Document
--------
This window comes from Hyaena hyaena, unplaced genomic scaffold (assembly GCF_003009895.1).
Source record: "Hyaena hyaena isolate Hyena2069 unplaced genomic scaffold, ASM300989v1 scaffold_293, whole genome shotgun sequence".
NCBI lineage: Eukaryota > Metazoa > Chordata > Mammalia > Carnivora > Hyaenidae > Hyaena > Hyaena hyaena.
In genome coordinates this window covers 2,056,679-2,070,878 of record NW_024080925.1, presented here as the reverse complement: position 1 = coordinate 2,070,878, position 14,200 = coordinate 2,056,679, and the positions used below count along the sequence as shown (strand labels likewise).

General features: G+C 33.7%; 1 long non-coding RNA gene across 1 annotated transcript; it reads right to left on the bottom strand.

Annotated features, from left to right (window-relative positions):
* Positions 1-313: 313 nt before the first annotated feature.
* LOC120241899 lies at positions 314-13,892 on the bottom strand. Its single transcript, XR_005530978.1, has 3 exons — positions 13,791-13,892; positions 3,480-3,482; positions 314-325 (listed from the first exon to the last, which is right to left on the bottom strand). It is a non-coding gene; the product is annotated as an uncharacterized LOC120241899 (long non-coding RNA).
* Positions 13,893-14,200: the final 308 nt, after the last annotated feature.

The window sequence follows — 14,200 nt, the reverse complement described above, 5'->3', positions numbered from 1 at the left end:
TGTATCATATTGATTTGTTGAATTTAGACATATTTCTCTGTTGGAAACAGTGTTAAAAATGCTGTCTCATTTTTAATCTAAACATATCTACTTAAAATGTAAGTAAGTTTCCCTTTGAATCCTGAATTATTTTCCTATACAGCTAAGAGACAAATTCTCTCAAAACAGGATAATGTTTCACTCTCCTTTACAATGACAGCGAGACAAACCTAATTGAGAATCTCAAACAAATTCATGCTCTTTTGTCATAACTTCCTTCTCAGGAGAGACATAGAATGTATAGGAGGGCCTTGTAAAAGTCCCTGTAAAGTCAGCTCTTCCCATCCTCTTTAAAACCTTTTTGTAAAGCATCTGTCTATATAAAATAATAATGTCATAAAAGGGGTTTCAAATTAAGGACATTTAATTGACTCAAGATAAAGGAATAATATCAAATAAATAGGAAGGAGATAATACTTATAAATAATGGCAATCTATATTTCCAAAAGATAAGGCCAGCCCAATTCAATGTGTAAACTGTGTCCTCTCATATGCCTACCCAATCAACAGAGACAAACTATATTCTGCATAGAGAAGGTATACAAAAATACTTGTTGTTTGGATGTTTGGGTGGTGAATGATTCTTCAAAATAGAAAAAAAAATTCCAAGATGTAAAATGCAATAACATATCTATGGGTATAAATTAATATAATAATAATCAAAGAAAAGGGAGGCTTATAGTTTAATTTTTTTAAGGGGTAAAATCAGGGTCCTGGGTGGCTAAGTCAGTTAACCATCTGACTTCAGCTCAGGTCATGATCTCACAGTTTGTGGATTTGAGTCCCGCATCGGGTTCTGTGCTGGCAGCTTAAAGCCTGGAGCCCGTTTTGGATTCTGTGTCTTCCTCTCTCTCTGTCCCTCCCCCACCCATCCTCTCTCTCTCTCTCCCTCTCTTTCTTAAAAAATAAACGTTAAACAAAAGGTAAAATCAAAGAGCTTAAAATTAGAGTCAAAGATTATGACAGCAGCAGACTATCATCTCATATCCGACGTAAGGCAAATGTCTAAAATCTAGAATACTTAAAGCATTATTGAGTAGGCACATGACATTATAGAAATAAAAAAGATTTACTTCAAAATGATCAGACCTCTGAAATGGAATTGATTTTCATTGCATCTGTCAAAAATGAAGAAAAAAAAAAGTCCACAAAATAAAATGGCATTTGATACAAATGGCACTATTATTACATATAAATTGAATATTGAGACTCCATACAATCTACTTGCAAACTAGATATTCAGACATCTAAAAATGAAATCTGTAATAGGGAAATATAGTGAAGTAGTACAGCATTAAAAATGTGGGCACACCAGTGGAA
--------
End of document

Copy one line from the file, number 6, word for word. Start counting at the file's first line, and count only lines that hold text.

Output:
Annotated features, from left to right (window-relative positions):